Exploring PDB using the PDB-Explorer
The PDB-Explorer allows the rapid analysis and overview of the entire PDB as well as detailed searches around selected PDB-entries using 3DP similarity as a guiding principle. Its use is exemplified with three case studies detailed below which further demonstrate the remarkable ability of 3DP to classify proteins according to their 3D structure.
Comparing 3DP with protein structure alignment tools
The performance of 3DP was compared with three protein structure alignment tools, Fr-TMalign [60, 61], SPalign  and MATT . Fr-TMalign is applied to pairwise structure alignment based on fragment similarity, while SPalign is designed for detecting proteins with similar fold and similar function of DNA or RNA binding. MATT (Multiple Alignment with Translations and Twists) is a program to align multiple protein structures allowing certain flexibility between fragments. These alignment methods are computationally intensive and therefore only applicable to a limited number of comparisons. They are size independent and focus on backbone alignment resulting in a focus on secondary structures. On the other hand 3DP is size dependent and considers all protein atoms indiscriminately, resulting in a sensitivity to the overall shape rather than to secondary structures. Remarkably, 3DP allows an essentially instantaneous comparison with the entire PDB when using the PDB-Explorer website.
In a first comparative study, all pairwise alignment scores were computed for the ten domain movement frames for glutamine binding protein and compared with CBD3DP. The data showed that CBD3DP, which performs comparably to overall structure RMSD as dicussed above (Fig. 3), had similar trend but higher sensitivity to conformer differences than Fr-TMalign or SPalign. MATT was highly sensitive to small conformational changes and classified all non-identical conformer pairs as low scoring (Fig. 10c).
A further comparison of 3DP with structure alignment tools was carried out for 50 homologous CDK2 proteins (Fig. 4) and 50 non-CDK2 decoy proteins. The 100 structures were in similar size range from 2100–2600 heavy atoms, and decoys consisted of non-homologous proteins with pairwise sequence identity lower than 30 %. Alignment scores and 3DP distances were computed for the 1225 CDK2 pairs and the 2500 CDK2-decoy pairs (Fig. 10d). 3DP made a relatively clear cut between CDK2 pairs and CDK2-decoy cross-pairs at CBD3DP = 750, with all CDK2 pairs found within the range CBD3DP < 1000. However the 3DP comparison recognized some decoys such as 1A8E (serum transferrin) as CDK2-like due to an overall similar shape, although this decoy had a clearly different fold as correctly analyzed by each of the three alignment tools (Fig. 10e, left). The three alignment methods correctly assigned a high score to all CDK2 pairs, but also returned a high core with part of the CDK2-decoys which were not recognized as CDK2 like by 3DP. For example decoy 4W9X, which is a non-CDK2 kinase, clearly showed a partly homologous fold to CDK2 leading to a high alignment score, but also showed substantial differences with the presence of a central helix and an extended terminal absent from CDK2 which resulted in a relatively high 3DP-distance to CDK2s such as 3PY1 (Fig. 10e, right).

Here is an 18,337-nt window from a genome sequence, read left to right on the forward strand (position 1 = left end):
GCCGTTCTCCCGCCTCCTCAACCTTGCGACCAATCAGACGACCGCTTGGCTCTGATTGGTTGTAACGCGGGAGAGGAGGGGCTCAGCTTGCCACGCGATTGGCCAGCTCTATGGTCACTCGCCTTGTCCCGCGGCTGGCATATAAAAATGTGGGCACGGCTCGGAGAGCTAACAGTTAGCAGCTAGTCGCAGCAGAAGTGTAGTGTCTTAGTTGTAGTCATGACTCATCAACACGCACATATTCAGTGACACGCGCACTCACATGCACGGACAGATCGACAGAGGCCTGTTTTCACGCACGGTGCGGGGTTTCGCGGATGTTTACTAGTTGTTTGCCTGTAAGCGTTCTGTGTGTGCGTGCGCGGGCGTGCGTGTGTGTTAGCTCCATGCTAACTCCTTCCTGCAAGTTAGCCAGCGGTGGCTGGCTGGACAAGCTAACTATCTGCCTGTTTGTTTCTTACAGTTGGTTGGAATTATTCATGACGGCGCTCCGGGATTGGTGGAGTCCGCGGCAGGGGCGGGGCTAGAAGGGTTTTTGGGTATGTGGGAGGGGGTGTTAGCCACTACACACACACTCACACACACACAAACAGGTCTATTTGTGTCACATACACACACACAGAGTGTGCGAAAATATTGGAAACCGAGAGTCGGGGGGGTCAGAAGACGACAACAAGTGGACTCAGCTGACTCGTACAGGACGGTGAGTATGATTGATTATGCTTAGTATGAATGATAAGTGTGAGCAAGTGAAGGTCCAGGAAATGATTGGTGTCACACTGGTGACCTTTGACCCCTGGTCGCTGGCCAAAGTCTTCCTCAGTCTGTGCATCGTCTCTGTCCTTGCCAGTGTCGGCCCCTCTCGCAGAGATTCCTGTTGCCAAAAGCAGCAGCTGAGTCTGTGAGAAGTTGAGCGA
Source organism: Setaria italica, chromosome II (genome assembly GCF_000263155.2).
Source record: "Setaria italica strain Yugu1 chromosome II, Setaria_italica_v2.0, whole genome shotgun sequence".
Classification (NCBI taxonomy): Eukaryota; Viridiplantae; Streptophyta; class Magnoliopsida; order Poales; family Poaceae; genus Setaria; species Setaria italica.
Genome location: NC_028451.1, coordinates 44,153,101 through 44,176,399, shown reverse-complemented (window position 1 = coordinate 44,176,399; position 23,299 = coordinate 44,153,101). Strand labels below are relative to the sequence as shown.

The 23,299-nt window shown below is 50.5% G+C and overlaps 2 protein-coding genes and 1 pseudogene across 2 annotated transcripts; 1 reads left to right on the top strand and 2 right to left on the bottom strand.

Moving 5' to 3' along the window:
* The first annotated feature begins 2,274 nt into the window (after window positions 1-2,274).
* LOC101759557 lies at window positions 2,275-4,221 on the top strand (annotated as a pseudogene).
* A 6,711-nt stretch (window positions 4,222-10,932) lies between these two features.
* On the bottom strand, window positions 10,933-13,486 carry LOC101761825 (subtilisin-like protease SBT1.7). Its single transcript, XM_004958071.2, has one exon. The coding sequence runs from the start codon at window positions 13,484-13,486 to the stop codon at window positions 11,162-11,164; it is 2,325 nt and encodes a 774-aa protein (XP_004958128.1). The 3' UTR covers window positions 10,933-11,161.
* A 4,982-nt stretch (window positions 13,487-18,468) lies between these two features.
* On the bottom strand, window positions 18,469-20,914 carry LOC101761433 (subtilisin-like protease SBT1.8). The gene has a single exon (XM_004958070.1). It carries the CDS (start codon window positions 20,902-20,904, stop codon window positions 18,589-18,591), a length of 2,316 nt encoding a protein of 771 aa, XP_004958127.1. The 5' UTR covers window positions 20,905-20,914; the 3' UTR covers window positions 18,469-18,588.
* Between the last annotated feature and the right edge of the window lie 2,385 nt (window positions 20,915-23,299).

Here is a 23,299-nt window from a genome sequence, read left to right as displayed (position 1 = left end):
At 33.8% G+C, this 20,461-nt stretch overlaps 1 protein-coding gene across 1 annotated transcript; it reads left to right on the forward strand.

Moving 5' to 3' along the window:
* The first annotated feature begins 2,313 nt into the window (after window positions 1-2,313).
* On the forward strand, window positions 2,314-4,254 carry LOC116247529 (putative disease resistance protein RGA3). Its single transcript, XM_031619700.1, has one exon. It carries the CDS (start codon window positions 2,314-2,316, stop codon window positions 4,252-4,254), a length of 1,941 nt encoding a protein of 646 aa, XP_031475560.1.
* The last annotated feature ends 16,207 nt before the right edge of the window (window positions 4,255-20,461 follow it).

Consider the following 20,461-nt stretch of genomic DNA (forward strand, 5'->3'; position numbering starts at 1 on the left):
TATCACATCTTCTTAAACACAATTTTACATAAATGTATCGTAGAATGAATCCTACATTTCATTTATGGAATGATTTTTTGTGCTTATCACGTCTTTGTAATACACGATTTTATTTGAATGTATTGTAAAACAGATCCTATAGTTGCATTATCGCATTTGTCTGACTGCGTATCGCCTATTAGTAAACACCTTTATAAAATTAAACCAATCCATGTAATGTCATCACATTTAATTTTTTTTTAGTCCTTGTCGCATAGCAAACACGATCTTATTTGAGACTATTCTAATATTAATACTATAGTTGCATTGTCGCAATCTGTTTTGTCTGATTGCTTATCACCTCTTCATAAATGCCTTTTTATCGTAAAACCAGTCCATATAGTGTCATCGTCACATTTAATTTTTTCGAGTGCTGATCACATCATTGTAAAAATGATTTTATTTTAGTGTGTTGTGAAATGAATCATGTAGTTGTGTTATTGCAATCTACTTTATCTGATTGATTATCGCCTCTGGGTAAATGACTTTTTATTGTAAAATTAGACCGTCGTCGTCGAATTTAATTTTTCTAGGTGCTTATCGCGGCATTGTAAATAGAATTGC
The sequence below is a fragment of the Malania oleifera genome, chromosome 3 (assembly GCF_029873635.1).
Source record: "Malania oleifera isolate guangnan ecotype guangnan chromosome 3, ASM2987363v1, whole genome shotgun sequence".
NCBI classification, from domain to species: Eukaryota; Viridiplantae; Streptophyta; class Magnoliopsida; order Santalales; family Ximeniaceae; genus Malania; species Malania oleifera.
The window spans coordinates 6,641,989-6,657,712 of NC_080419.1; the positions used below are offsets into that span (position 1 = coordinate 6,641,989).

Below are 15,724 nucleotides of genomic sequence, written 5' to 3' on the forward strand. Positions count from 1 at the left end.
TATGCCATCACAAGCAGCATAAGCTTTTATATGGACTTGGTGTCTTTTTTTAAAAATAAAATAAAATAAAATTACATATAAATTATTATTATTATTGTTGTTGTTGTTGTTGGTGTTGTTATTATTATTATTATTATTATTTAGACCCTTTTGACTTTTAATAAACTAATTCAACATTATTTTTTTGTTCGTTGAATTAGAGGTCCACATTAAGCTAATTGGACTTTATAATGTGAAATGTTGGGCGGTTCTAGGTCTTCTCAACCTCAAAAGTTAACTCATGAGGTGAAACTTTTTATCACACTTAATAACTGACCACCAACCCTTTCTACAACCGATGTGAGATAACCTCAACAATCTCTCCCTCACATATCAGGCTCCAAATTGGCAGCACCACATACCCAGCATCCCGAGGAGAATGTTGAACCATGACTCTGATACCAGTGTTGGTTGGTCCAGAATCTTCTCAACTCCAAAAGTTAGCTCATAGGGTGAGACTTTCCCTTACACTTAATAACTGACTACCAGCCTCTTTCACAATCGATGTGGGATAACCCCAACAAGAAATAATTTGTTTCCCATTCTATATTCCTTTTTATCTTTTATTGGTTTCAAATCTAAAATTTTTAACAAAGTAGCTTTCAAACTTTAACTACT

The 3D-structure of biomolecules in the PDB were encoded in the 136-dimensional 3D atom-pair fingerprint 3DP counting the number of atom pairs at increasing distance intervals for all atoms, positively charged, negatively charged, and hydrophobic atoms. The 3DP fingerprint perceives the spatial distribution of shape, hydrophobicity and charges in molecular objects across a very broad size range. 3DP nearest neighbors are shown in various examples to be closely related shape and fold analogs.
The data sets supporting the results of this article are included within the article and its additional file.
This work was supported financially by the University of Berne, the Swiss National Science Foundation, and the NCCR TransCure.
Open AccessThis article is distributed under the terms of the Creative Commons Attribution 4.0 International License (http://creativecommons.org/licenses/by/4.0/), which permits unrestricted use, distribution, and reproduction in any medium, provided you give appropriate credit to the original author(s) and the source, provide a link to the Creative Commons license, and indicate if changes were made. The Creative Commons Public Domain Dedication waiver (http://creativecommons.org/publicdomain/zero/1.0/) applies to the data made available in this article, unless otherwise stated.